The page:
Increasing Access Benefits Everyone: Economic Impacts

Increasing Access to Health Insurance Benefits Everyone
Economic Impacts

AUGUST 2017


Other issue briefs in this series:


Access to health care and the means to pay for it affects the financial stability of individuals and families, the companies they do business with, and the companies that employ them. Access to insurance

  • reduces both health and non–health-related debt
  • enables consumers to spend more in local economies
  • increases workplace productivity and economic output

Health insurance plays a major role in managing financial risk for individuals and families. Families with even one uninsured member face stigma, anxiety, and the potential for financial catastrophe. Uninsured families are more likely than insured ones to have high out-of-pocket expenses for health care, although they spend less overall for care (excluding premiums).[1] Uninsured individuals who become hospitalized experience a host of financial setbacks over the next four years, including reduced access to credit and a significantly higher likelihood of filing for bankruptcy.[2]

Conversely, access to coverage and health care has a positive impact on financial well-being. Research shows that individuals residing in zip codes likely to be affected by Medicaid expansion experience reductions in collections and balances owed on both health and non–health-related debt.[3] In the Oregon Health Insurance Experiment, people selected by a lottery from a Medicaid waiting list experienced a reduction in medical bills sent to collections and a virtual elimination of catastrophic out-of-pocket expenses.[4] Similarly, research on the effects of Massachusetts’s health reform found that the reform had “reduced the total amount of debt that was past due, the fraction of all debt that was past due, improved credit scores and reduced personal bankruptcies.”[5]

State and local economies benefit when residents have access to affordable health care and coverage. The personal economic effects described above result in individuals and families having more disposable income to spend on goods and services. In addition to increasing tax revenues, this additional spending produces a “multiplier effect,” as increased business revenues are passed on to suppliers and employees, who use them in turn. One estimate puts the multiplier effect of Medicaid expansion at between 1.5 and 2 times the amount of new federal Medicaid spending.[6]

Workers who have access to insurance are more productive. People without insurance are often in poor health due to deferred treatment and uncontrolled chronic conditions. Poor health results in multiple dimensions of lost productivity: adults whose health status prevents them from working, workers who miss time from their jobs because of health problems, and workers who are working but less productive because of their health conditions.[7] One study found that workers who were uninsured missed almost five more days of work each year than those who had insurance.[8]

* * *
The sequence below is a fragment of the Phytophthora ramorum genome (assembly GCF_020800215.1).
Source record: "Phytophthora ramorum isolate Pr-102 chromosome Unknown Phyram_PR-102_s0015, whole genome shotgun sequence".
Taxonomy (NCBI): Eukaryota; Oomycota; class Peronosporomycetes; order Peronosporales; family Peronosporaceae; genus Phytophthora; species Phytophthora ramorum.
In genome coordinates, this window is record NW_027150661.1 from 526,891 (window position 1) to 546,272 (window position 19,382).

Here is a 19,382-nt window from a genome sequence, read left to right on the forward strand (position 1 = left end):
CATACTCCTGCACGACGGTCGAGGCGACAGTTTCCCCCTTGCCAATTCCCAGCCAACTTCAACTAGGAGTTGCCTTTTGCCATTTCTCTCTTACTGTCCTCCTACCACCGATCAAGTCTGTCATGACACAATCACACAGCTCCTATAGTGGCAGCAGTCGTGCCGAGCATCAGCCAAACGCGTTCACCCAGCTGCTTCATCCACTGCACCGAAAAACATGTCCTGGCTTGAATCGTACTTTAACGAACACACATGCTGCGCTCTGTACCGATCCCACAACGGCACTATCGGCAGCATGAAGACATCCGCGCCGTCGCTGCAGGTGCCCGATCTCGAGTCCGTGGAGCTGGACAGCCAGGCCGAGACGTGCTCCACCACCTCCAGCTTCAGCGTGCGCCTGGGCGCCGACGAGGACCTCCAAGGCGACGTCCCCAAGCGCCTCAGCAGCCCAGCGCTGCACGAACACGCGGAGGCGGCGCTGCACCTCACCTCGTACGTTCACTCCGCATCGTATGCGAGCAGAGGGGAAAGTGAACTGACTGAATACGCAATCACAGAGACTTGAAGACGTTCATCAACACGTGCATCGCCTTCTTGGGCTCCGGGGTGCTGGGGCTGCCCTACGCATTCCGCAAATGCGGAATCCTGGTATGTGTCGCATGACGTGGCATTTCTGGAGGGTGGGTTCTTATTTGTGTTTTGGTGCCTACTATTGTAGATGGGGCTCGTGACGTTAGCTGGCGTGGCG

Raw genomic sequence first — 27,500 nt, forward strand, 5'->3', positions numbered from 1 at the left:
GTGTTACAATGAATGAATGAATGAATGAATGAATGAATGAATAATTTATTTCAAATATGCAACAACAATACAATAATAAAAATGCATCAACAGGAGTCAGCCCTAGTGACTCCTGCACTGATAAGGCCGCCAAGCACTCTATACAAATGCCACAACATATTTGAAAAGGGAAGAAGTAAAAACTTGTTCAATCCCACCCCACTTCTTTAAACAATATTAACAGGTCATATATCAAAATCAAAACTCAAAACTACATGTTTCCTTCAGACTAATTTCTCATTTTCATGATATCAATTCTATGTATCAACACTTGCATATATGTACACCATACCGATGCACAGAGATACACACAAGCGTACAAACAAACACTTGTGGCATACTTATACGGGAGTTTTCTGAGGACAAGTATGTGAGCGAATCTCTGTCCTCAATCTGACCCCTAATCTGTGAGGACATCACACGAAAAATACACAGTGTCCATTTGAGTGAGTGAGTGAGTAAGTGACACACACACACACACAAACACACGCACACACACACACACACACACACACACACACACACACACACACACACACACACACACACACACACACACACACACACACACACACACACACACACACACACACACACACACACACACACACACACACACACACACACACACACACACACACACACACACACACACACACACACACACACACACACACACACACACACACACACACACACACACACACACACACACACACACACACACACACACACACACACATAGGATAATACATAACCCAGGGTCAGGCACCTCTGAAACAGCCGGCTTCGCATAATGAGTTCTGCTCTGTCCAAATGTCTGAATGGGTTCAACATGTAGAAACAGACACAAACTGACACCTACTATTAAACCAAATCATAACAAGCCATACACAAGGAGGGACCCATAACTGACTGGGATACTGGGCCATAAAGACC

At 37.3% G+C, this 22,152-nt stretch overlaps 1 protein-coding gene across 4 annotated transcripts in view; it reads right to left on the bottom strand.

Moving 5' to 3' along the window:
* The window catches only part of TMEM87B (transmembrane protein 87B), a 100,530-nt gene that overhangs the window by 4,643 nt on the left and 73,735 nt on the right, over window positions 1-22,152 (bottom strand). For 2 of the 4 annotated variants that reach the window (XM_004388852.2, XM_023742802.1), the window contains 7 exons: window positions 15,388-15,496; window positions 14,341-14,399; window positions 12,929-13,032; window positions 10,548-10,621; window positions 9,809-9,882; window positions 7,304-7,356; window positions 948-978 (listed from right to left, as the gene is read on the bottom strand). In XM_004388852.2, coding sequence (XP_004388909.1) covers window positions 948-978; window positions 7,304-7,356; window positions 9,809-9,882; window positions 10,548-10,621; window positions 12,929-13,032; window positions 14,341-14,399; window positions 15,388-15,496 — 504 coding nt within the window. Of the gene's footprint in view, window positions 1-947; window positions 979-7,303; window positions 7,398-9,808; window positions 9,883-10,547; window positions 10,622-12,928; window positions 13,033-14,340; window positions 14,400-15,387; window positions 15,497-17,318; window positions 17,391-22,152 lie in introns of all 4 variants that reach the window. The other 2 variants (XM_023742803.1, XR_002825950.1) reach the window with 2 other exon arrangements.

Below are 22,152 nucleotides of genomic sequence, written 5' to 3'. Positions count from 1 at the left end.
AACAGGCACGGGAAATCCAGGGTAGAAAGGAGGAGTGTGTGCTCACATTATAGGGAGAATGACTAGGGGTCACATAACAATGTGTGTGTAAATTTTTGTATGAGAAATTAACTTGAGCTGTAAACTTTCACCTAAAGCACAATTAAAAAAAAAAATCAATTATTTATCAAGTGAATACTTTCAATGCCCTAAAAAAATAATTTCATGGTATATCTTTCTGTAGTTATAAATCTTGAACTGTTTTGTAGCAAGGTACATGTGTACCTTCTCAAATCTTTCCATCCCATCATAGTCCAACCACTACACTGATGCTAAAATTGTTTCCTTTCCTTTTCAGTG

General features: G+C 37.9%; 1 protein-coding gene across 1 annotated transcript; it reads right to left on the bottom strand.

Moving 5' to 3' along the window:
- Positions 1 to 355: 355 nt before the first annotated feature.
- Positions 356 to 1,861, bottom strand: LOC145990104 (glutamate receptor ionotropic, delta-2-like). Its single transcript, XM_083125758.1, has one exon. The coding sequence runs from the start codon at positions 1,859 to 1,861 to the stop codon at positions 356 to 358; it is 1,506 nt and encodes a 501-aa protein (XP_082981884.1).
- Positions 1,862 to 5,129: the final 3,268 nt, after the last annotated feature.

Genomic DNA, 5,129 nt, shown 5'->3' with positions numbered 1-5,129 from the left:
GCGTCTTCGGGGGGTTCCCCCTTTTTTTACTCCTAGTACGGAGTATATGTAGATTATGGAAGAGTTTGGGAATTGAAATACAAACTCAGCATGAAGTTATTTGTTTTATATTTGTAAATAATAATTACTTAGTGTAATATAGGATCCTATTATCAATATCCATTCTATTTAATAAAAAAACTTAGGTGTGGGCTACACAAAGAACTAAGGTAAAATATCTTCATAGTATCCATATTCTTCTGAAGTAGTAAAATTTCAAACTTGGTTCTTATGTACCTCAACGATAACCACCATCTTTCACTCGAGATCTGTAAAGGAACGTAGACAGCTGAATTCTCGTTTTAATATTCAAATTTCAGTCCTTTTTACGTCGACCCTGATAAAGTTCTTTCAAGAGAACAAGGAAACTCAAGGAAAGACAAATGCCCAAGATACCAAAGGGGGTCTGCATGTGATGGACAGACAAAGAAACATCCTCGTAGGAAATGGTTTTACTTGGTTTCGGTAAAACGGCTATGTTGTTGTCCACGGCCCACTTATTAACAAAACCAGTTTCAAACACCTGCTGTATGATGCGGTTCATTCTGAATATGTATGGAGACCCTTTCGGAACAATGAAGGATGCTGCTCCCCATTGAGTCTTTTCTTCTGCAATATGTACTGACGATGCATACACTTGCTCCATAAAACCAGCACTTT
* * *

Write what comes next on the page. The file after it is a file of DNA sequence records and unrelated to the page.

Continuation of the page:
Health-related productivity losses are estimated to reduce U.S. economic output by $260 billion per year.[9] These productivity losses are due to a combination of work days missed due to illness, workers’ inability to concentrate because of their own or a family member’s health condition, and reduced labor force participation among people whose health status prevents them from working.[10]

A stronger economy benefits everyone. That’s another reason why it’s in everyone’s interest to ensure that no one is excluded from access to health insurance and programs that make it affordable.


SOURCES

[1] Wilhelmine Miller, Elizabeth Richardsin Vigdor, and William G. Manning, “Covering the Uninsured: What Is it Worth,” Health Affairs, March 31, 2004, http://hsrc.himmelfarb.gwu.edu/cgi/viewcontent.cgi?article=1322&context=sphhs_policy_facpubs.

[2] Luojia Hu, Robert Kaestner, Bhashkar Mazumder, Sarah Miller, and Ashley Wong, The Effect of the Patient Protection and Affordable Care Act Medicaid Expansions on Financial Wellbeing (Federal Reserve Bank of Chicago, September 2016), https://papers.ssrn.com/sol3/papers.cfm?abstract_id=2857533.

[3] Id.

[4] Benjamin D. Sommers, “State Medicaid Expansions and Mortality, Revisited: A Cost-Benefit Analysis,” American Journal of Health Economics, 3(3): 1-30.

[5] Bhashkar Mazumder and Sarah Miller, The Effects of the Massachusetts Health Reform on Household Financial Distress (Federal Reserve Bank of Chicago, rev. July 2015).

[6] Michael Chernew, “The Economics of Medicaid Expansion,” Health Affairs Blog, March 21, 2016, http://healthaffairs.org/blog/2016/03/21/the-economics-of-medicaid-expansion/.

[7] Karen Davis, Sara R. Collins, Michelle M. Doty, Alice Ho, and Alyssa L. Holmgren, Health and Productivity Among U.S. Workers (The Commonwealth Fund, Aug. 2005), www.commonwealthfund.org/usr_doc/856_Davis_hlt_productivity_USworkers.pdf.

[8] Allan Dizioli and Roberto Pinheiro, Health Insurance As a Productive Factor (March 2012), https://pdfs.semanticscholar.org/998c/e59138c5ef43be4e20ed5f6fdb8900e34260.pdf.

[9] Soeren Mattke, MD, DSc; Aruna Balakrishnan, BS; Giacomo Bergamo, BS; and Sydne J. Newberry, PhD, “A Review of Methods to Measure Health-related Productivity Loss,” The American Journal of Managed Care, Vol. 13: 211-217 (2007).

[10] Health and Productivity Among U.S. Workers, supra note 7.